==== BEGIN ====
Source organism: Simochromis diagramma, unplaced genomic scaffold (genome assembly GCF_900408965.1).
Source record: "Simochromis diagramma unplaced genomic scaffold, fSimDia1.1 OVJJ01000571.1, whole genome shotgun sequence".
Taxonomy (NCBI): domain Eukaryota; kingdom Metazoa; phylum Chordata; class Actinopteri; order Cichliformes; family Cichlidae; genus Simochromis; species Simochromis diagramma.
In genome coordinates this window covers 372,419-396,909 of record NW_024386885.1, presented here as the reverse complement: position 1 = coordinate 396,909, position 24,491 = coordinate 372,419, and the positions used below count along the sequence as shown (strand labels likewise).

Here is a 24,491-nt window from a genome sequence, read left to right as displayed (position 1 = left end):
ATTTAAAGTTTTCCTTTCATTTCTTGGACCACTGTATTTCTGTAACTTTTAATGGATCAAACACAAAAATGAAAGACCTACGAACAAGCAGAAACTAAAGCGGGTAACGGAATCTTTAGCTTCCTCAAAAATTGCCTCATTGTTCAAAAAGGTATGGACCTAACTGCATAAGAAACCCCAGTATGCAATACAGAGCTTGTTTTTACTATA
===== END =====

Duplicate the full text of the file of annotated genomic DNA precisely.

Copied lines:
Source organism: Simochromis diagramma, unplaced genomic scaffold (genome assembly GCF_900408965.1).
Source record: "Simochromis diagramma unplaced genomic scaffold, fSimDia1.1 OVJJ01000571.1, whole genome shotgun sequence".
Taxonomy (NCBI): domain Eukaryota; kingdom Metazoa; phylum Chordata; class Actinopteri; order Cichliformes; family Cichlidae; genus Simochromis; species Simochromis diagramma.
In genome coordinates this window covers 372,419-396,909 of record NW_024386885.1, presented here as the reverse complement: position 1 = coordinate 396,909, position 24,491 = coordinate 372,419, and the positions used below count along the sequence as shown (strand labels likewise).

Here is a 24,491-nt window from a genome sequence, read left to right as displayed (position 1 = left end):
ATTTAAAGTTTTCCTTTCATTTCTTGGACCACTGTATTTCTGTAACTTTTAATGGATCAAACACAAAAATGAAAGACCTACGAACAAGCAGAAACTAAAGCGGGTAACGGAATCTTTAGCTTCCTCAAAAATTGCCTCATTGTTCAAAAAGGTATGGACCTAACTGCATAAGAAACCCCAGTATGCAATACAGAGCTTGTTTTTACTATA